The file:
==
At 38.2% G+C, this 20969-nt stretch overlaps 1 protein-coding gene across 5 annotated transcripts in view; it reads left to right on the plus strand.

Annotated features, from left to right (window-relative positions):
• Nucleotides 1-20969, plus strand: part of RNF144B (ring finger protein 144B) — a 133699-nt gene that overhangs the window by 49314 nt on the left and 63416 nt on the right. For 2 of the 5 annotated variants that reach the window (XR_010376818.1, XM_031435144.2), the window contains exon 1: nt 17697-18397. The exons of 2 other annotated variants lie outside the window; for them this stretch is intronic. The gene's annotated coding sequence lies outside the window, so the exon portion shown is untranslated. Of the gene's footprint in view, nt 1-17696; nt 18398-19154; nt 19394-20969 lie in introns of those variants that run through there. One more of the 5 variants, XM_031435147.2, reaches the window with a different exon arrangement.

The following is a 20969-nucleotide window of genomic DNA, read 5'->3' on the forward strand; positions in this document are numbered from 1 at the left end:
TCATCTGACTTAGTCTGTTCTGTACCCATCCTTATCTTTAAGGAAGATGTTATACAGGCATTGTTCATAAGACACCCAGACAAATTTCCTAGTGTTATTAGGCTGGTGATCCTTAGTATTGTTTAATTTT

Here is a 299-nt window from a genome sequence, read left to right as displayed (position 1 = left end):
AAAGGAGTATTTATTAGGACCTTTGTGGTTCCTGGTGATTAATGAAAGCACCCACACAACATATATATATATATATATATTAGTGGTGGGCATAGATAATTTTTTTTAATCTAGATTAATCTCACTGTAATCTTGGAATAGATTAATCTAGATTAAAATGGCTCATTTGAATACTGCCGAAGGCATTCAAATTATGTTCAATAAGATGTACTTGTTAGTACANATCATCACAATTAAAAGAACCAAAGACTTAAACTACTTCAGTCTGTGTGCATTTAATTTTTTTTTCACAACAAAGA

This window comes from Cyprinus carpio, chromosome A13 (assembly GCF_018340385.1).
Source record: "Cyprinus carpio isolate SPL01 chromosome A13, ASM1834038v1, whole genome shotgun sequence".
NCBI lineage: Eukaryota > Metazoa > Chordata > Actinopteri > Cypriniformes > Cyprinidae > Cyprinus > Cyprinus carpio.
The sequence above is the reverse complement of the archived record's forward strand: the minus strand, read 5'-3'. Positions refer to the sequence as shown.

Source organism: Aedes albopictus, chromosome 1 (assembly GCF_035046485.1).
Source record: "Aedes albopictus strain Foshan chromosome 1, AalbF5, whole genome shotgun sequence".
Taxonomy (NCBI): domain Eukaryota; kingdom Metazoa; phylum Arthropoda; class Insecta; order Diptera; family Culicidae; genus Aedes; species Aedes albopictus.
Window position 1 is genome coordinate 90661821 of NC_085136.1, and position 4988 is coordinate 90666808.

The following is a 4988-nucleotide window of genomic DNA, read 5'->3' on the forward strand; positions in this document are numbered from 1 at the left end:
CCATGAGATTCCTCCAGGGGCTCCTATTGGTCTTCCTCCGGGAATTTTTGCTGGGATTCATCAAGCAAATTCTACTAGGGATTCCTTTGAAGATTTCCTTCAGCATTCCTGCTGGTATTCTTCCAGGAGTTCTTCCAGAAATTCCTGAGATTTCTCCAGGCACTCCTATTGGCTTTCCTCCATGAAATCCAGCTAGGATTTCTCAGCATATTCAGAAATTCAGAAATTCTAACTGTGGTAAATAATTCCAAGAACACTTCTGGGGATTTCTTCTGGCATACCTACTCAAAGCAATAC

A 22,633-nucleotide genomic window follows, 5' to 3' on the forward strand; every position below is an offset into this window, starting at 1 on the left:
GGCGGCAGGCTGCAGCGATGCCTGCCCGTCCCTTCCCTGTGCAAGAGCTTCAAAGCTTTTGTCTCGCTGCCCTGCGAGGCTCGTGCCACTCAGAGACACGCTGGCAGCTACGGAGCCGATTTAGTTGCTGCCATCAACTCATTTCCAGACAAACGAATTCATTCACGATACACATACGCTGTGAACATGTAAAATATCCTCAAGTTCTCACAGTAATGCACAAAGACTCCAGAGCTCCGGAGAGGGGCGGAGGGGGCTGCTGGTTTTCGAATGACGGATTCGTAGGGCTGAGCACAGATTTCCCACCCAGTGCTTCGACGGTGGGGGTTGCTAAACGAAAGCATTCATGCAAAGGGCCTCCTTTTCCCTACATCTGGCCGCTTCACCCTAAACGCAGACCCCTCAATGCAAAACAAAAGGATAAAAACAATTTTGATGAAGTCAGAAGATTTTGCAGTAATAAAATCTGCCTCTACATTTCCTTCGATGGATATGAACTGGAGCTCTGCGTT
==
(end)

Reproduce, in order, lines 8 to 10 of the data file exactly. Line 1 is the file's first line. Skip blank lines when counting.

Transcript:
This window comes from Cyprinus carpio, chromosome A13 (assembly GCF_018340385.1).
Source record: "Cyprinus carpio isolate SPL01 chromosome A13, ASM1834038v1, whole genome shotgun sequence".
NCBI lineage: Eukaryota > Metazoa > Chordata > Actinopteri > Cypriniformes > Cyprinidae > Cyprinus > Cyprinus carpio.